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The Great Barrier Reef and What it Means

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Coral bleaching happens when coral becomes too stressed and releases the essential algae living on it, turning it white and making it weak.

Coral bleaching happens when coral becomes too stressed and releases the essential algae living on it, turning it white and making it weak.

Acropora

Acropora

Coral bleaching happens when coral becomes too stressed and releases the essential algae living on it, turning it white and making it weak.

Julia Eilert, Co-Editor

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  Panic and remorse swept through the population in October when the Great Barrier Reef was ‘officially’ declared deceased. Trending on social media platforms, this inaccurate information spread like wildfire. However, soon after marine biologist came forward to debunk this statement. Although the coral reef is indeed dying, and in many places is bleached beyond recovery, it is still hanging on. Maybe by a thread, but that still gives us a sliver of a chance.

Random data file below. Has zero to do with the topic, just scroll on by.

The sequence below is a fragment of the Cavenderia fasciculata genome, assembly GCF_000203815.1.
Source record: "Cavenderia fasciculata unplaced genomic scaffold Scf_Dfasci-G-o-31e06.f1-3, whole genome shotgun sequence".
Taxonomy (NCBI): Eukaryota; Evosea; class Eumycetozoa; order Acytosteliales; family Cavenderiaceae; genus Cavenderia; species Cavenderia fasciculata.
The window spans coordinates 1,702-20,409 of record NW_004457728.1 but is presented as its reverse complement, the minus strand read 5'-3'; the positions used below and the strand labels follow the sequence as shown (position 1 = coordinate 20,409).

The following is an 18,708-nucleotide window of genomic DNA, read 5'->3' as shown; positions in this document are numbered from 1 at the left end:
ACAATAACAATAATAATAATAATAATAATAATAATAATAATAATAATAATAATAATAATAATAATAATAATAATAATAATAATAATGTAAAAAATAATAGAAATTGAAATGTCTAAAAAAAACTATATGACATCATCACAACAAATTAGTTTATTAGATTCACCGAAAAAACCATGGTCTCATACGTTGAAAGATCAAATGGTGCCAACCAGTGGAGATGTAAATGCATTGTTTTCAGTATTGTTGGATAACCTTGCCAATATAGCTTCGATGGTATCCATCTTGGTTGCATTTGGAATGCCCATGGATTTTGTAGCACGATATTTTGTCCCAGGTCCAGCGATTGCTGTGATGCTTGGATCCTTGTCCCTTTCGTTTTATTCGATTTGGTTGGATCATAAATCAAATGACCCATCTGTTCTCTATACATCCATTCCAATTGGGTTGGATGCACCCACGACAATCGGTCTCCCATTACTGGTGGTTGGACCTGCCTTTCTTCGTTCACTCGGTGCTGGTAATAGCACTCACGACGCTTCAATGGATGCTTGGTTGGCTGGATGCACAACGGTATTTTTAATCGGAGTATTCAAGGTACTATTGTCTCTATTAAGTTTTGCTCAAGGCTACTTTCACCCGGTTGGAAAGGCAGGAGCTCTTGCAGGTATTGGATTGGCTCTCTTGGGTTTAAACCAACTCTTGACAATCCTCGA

The Great Barrier Reef is located right off the Queensland Coast in Australia, and because of rising ocean acidity and rising temperature, the coral that resides there is threatened like never before. Ninety-three percent of the coral is bleaching, while nearly 50 percent of the bleached coral has died. As with most species affected by the higher temperatures, the problem wouldn’t be so severe if it was happening at a sustainable rate. However, pollution caused by human activity has sped up the global warming process and left creatures struggling to adapt so quickly- a feat that’s hardy possible as our waste increases with our population.

  The coral population won’t be the only thing dwindling. Many coast-lines depend on reefs for jobs, storm protection, and food. It’s not just the fish population and biodiversity we’ll be harming. We are affecting ourselves too. Maybe not on a global extinction scale quite yet, but I’m sure we’ll get there without some effort.

  There is hope regarding the world’s population stabilization and the carbon footprint we’re leaving, but will the changes work in time? Will there be any threatened species left alive for us to save from our own destructive nature?  The Great Barrier Reef is just the beginning, but there’s still a little time to reverse our curse.

  Everything we do affects our home. Whether we impact it in a negative or positive way is up to us. We’ve done a lot of damage, but we should use this reef scare as a wake up call and not sweep it under the rug. It’s time now, not later and not when it’s far too late. The best way to save our world is to prevent the damage in the first place.  

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The Great Barrier Reef and What it Means